Mad, dangerous man – who was Aziz Ahmadi?

Ian Birrell: ‘Neither man has had much to do with politics, but Islamists are often having their way in their respective communities’ Eerily familiar even after his 80th birthday, Muhammad Aziz remains one of…

Ian Birrell: ‘Neither man has had much to do with politics, but Islamists are often having their way in their respective communities’

Eerily familiar even after his 80th birthday, Muhammad Aziz remains one of Britain’s biggest cult figures.

He first caught the eye of audiences in the 1950s, long before the East European wave of the middle-class Muslims who followed him down to Mecca or over to Afghanistan.

Only 14 at the time, Aziz was already a significant figure in the Muslim world and became an exciting figure for young Muslims in the UK, who hung on his every word, his Islamic fundamentalism, his TV shows, and the fashions he favoured.

By the 1970s, the mosques were full, as were the streets. Aziz – the “call to prayer”, the “encounter”, the “red dress”, the “half-joking fool” – became a totem for young Muslims who wanted to shed their skins in a new wave of religious fervour.

Unable to venture out of the faith – he was desperately ill at the time – Aziz’s infamy extended far beyond the mosques.

Today, as the late Mohammed Sidique Khan’s iconic image appears on the commemorative pages of magazines and billboards in the north-west and the capital, Aziz’s celebrity has faded into history.

He has more or less vanished into the mists of time, bereft of all his modern modern associations and much of the controversy he stirred in his lifetime.

Born in Newport in 1884, he arrived in the UK in 1898 aged 15.

His English was embarrassingly rickety, the only thing he could read being “mail” from his imam in Kabul. He was a nervous, at first petulant boy, and only began to read literature in the hope of influencing his imam, who did little, if anything, to benefit his education.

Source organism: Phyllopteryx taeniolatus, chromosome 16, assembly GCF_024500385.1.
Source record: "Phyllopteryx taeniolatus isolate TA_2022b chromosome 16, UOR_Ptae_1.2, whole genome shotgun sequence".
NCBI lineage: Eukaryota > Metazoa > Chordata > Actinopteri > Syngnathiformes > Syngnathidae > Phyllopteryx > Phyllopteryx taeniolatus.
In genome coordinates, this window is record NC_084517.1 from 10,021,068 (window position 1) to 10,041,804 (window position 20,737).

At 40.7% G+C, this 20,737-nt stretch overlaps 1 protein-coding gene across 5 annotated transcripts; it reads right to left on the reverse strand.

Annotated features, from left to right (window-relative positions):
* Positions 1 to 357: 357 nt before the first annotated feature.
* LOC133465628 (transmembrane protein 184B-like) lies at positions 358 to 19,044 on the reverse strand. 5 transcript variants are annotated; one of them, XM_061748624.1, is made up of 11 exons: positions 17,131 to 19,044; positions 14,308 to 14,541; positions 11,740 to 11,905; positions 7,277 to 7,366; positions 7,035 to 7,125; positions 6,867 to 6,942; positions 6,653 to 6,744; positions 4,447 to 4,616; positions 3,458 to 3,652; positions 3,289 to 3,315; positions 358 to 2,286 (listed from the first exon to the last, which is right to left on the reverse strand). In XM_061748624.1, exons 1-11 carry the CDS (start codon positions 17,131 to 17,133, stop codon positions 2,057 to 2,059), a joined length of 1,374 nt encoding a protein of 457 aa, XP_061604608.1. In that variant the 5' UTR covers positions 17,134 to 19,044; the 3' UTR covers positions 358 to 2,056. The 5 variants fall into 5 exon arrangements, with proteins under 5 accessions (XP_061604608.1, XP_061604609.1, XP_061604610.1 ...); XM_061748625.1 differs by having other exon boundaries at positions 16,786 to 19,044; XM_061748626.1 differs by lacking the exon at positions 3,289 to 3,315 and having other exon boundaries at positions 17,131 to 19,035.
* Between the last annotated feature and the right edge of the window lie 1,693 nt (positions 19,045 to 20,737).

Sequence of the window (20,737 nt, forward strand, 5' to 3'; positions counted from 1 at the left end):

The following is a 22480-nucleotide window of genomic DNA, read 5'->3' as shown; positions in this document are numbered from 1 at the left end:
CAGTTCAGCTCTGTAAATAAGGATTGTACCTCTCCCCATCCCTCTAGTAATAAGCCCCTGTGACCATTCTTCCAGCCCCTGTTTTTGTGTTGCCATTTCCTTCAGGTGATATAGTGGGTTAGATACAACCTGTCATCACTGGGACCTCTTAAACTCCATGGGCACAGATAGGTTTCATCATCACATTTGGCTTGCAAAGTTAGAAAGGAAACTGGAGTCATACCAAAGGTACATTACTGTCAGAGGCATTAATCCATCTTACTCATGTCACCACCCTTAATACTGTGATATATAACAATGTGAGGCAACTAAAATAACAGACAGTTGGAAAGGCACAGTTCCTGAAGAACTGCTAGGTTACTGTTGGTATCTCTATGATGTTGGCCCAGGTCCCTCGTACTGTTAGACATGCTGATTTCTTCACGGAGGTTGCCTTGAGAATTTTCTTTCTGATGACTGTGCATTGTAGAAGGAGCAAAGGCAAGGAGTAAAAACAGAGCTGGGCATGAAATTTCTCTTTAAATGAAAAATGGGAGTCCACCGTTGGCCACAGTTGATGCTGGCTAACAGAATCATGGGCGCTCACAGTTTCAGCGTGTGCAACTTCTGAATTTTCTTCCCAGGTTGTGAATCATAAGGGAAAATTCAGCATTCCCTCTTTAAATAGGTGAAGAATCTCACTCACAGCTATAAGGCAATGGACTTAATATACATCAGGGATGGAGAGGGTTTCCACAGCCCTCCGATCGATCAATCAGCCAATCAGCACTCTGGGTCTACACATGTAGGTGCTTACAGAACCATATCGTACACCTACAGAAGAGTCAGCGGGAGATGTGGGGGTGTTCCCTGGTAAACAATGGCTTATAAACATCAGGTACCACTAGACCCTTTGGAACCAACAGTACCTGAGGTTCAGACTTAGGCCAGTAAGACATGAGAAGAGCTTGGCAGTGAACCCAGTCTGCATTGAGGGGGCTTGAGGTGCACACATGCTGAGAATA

Looking back on that time in his life, Aziz makes no mention of his education, or of writing, or of politics, even though he was deeply involved in the 1922 European parliament elections.

He stayed in the UK until the 1920s, when he was cast off as a mad man, a security risk, a loner.

He returned to Afghanistan, then under rule of the brutal monarchy, and when that failed, he returned to the UK.

But, again, he was shunned and he struggled to find friends among fellow Muslims in Britain.

He was invited back to Afghanistan, but when the war started he again became a nuisance, almost a pariah, attending news conferences at which he made inflammatory speeches.

He was cornered by the supporters of the king and his brutalist junta.

Afghan officials adopted a sinister line towards him and he fled back to the UK, determined to be out of sight of British authorities.

His antics were highly entertaining, a media sensation, and briefly one of the Islamic world’s most prominent Muslims.

But in the later years of his life he worked at educating his flock.

Eerily familiar even after his 80th birthday, he remains one of Britain’s biggest cult figures.

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